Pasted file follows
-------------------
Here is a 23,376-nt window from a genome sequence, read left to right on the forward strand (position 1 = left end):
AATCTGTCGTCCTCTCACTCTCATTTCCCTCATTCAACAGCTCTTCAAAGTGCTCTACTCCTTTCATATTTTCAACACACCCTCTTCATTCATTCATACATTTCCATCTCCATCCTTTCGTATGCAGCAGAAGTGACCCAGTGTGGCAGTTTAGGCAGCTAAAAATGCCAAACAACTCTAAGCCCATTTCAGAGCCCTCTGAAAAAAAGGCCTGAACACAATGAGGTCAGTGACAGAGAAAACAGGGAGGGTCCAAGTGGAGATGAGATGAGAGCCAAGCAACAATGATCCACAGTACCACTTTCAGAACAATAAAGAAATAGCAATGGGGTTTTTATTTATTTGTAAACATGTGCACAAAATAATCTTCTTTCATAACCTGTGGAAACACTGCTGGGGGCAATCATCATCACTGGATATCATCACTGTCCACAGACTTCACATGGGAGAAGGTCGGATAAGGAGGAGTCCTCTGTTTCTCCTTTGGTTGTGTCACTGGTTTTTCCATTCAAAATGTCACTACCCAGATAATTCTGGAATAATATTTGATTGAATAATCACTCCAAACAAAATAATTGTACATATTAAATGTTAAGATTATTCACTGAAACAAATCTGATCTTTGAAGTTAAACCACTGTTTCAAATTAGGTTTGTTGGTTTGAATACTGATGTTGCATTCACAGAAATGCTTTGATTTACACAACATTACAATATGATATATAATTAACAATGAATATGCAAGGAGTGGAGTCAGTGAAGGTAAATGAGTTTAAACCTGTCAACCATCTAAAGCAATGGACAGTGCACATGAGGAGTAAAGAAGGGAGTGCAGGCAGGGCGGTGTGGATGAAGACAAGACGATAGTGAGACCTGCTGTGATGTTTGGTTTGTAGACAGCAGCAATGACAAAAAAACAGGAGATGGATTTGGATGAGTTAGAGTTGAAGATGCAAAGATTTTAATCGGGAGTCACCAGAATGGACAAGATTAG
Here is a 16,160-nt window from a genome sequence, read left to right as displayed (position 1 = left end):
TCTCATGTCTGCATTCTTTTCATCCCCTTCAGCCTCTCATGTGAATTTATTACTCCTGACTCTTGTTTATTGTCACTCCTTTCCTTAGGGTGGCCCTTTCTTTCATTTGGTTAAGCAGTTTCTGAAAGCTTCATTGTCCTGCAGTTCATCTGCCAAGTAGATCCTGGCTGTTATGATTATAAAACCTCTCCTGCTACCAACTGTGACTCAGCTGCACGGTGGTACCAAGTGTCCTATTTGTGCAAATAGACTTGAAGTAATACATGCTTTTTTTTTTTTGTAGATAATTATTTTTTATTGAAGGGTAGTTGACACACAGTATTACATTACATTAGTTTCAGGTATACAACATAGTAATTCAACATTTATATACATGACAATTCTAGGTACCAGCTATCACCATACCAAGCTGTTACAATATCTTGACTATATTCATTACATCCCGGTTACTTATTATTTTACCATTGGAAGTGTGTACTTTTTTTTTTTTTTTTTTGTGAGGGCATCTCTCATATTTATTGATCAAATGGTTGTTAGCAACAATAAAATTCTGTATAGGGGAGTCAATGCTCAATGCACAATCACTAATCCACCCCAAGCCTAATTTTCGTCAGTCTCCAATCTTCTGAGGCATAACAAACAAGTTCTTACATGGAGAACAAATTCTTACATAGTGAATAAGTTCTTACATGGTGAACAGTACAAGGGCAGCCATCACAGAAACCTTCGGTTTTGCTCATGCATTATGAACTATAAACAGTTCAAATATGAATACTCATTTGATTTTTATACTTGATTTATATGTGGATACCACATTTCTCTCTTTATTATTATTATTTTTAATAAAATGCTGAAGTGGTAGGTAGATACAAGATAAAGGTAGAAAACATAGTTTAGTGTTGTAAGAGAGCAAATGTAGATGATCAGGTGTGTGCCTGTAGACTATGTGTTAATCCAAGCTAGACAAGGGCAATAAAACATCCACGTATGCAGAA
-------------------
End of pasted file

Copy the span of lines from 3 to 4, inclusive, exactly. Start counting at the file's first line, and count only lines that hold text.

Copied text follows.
Here is a 16,160-nt window from a genome sequence, read left to right as displayed (position 1 = left end):
TCTCATGTCTGCATTCTTTTCATCCCCTTCAGCCTCTCATGTGAATTTATTACTCCTGACTCTTGTTTATTGTCACTCCTTTCCTTAGGGTGGCCCTTTCTTTCATTTGGTTAAGCAGTTTCTGAAAGCTTCATTGTCCTGCAGTTCATCTGCCAAGTAGATCCTGGCTGTTATGATTATAAAACCTCTCCTGCTACCAACTGTGACTCAGCTGCACGGTGGTACCAAGTGTCCTATTTGTGCAAATAGACTTGAAGTAATACATGCTTTTTTTTTTTTGTAGATAATTATTTTTTATTGAAGGGTAGTTGACACACAGTATTACATTACATTAGTTTCAGGTATACAACATAGTAATTCAACATTTATATACATGACAATTCTAGGTACCAGCTATCACCATACCAAGCTGTTACAATATCTTGACTATATTCATTACATCCCGGTTACTTATTATTTTACCATTGGAAGTGTGTACTTTTTTTTTTTTTTTTTTGTGAGGGCATCTCTCATATTTATTGATCAAATGGTTGTTAGCAACAATAAAATTCTGTATAGGGGAGTCAATGCTCAATGCACAATCACTAATCCACCCCAAGCCTAATTTTCGTCAGTCTCCAATCTTCTGAGGCATAACAAACAAGTTCTTACATGGAGAACAAATTCTTACATAGTGAATAAGTTCTTACATGGTGAACAGTACAAGGGCAGCCATCACAGAAACCTTCGGTTTTGCTCATGCATTATGAACTATAAACAGTTCAAATATGAATACTCATTTGATTTTTATACTTGATTTATATGTGGATACCACATTTCTCTCTTTATTATTATTATTTTTAATAAAATGCTGAAGTGGTAGGTAGATACAAGATAAAGGTAGAAAACATAGTTTAGTGTTGTAAGAGAGCAAATGTAGATGATCAGGTGTGTGCCTGTAGACTATGTGTTAATCCAAGCTAGACAAGGGCAATAAAACATCCACGTATGCAGAA